2009 Audi Sports Car roadster/coupe TT-RS
Although the 2009 Audi TT has improved greatly on previous models in terms of general fun-factory and handling, enthusiasts still don't place it in the same league as the M Coupes, Boxter/Caymans and S2000s of the world. The S line model, which debuted in 2008, served up a big helping of improvements, but Audi fans still wanted more.
2009 Audi TT-RS
Audi is once again producing a five-cylinder engine – and a very special one at that. Arriving at dealerships this summer, the TT RS has a turbocharged 2.5-liter engine with direct gasoline injection; it produces 250 kW (340 bhp) and 450 Nm (331.90 lb.-ft.) of torque. The blazing five-cylinder engine enables the TT RS to perform extraordinary feats. In conjunction with quattro permanent all-wheel drive and a high-performance chassis, the engine makes the compact Audi TT RS a top-notch sports car – available as a coupé or roadster.
Sporty five-cylinder gasoline engines have a long legacy at Audi. The most famous is arguably the turbocharged 2.1-liter engine in the Audi quattro. The first version, which was launched in 1980, offered an impressive 147 kW (200 bhp). And the Sport quattro from 1984, directly inspired by motorsport, delivered a whopping 225 kW (306 bhp). For 25 years, turbochargers and quattro have been a dynamic formula for success.
Audi has resumed using this recipe. Designed from scratch, the five-cylinder engine combines a turbocharger with FSI direct gasoline injection to elevate the TT RS to a high-performance sports car. The TFSI delivers 250 kW (340 bhp) from a displacement of 2,480 cc (151.34 cu in): a specific output of 100.8 kW (137.1 bhp) per liter.
The power-to-weight ratio is also outstanding. In the case of the Coupé, which weighs in at a mere 1,450 kilograms (3,196.70 pounds), the power-to-weight ratio is just 4.3 kilograms per bhp.
The TT RS Coupé rockets from 0 to 100 km/h (0 to 62.14 mph) in 4.6 seconds; the Roadster needs just a tenth of a second longer. The limited top speed of 250 km/h (155.34 mph) is merely the official figure for both versions; as an option, Audi can increase it to 280 km/h (173.98 mph).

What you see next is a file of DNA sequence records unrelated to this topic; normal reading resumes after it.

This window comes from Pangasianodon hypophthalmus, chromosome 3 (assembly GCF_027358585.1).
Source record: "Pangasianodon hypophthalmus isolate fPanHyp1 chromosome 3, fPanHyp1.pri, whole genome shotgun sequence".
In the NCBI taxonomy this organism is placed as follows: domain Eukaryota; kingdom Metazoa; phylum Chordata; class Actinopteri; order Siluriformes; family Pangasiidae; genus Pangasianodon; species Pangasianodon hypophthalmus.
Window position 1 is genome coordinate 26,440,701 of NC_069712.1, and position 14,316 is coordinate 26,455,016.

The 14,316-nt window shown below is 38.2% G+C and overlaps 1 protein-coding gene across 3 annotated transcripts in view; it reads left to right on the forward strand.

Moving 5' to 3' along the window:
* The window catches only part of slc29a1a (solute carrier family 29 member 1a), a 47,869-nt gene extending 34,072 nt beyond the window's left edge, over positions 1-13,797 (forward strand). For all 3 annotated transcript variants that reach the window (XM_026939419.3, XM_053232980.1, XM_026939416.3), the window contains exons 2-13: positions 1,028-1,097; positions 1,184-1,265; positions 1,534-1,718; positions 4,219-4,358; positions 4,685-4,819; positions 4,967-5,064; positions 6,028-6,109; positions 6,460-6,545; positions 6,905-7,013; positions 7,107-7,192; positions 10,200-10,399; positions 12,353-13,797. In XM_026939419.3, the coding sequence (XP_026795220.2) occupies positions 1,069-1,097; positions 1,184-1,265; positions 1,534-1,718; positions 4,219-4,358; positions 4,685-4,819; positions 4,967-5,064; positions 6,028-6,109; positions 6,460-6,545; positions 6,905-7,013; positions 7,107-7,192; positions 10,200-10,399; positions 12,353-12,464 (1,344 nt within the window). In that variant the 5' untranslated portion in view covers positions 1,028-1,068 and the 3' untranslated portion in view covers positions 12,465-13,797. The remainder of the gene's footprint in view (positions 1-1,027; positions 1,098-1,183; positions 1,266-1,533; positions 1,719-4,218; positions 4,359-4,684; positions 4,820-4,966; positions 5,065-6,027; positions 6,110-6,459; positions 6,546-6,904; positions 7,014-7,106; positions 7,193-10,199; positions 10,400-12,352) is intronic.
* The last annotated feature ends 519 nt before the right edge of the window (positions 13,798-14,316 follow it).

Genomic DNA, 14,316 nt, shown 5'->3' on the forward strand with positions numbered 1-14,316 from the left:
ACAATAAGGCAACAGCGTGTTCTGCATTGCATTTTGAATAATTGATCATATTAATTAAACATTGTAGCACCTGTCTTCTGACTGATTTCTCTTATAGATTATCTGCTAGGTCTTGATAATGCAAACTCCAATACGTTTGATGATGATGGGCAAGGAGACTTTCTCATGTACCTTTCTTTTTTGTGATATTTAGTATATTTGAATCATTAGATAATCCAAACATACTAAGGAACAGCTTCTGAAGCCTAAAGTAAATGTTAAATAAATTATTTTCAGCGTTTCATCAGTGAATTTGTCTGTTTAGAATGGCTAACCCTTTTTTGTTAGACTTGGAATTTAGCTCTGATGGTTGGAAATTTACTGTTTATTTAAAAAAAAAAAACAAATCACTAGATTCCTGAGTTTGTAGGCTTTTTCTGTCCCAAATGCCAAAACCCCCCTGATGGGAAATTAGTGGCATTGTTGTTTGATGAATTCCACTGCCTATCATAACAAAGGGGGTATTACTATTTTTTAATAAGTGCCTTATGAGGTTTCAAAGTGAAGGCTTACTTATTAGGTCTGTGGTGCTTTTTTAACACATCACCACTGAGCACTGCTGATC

Almost even more impressive is the aggressive pulling power. The maximum torque of 450 Nm (331.90 lb.-ft.) is always available between 1,600 and 5,300 rpm. In addition, the TT RS overtakes without the slightest effort. Last but not least, its engine makes passengers’ skin tingle time and again thanks to its speedy and powerful response, its inspiring free-revving character, and its unmistakably guttural tailpipes: five-cylinder classical music by Audi!
As an uncompromising sports-car engine, the 2.5-liter TFSI is ultra-compact. Just 49 centimeters (19.29 inches) in length, it is ideally suited for transverse installation in the TT RS. And its weight of just 183 kilograms (403.45 pounds) also sets a record. The crankcase is made of vermicular-graphite cast iron. This high-tech material unites the utmost in strength with low weight; it has otherwise only been used for the large TDI engines from Audi. Perfectly placed reinforcements enhance the block’s loadability. The lightweight cylinder head, the pistons, and the connecting rod are lightweight as well as high-strength.
The ultra-powerful five-cylinder engine is extremely fuel-efficient, requiring an average of just 9.2 liters/100 km [25.57 mpg] as regards the Coupé (Roadster: 9.5 l/100 km [24.76 mpg]). Switchable flaps in the intake manifold mix the incoming air in a calculated configuration. Injected at a pressure as high as 120 bar by the common-rail system, the gasoline swirls intensely in the combustion chamber – which in turn cools the walls. This subsequently facilitates a compression ratio of 10.0:1, which is very high for a turbocharged engine. Both of the adjustable camshafts, controlled via chains, also enhance charging efficiency with respect to the air-fuel mixture.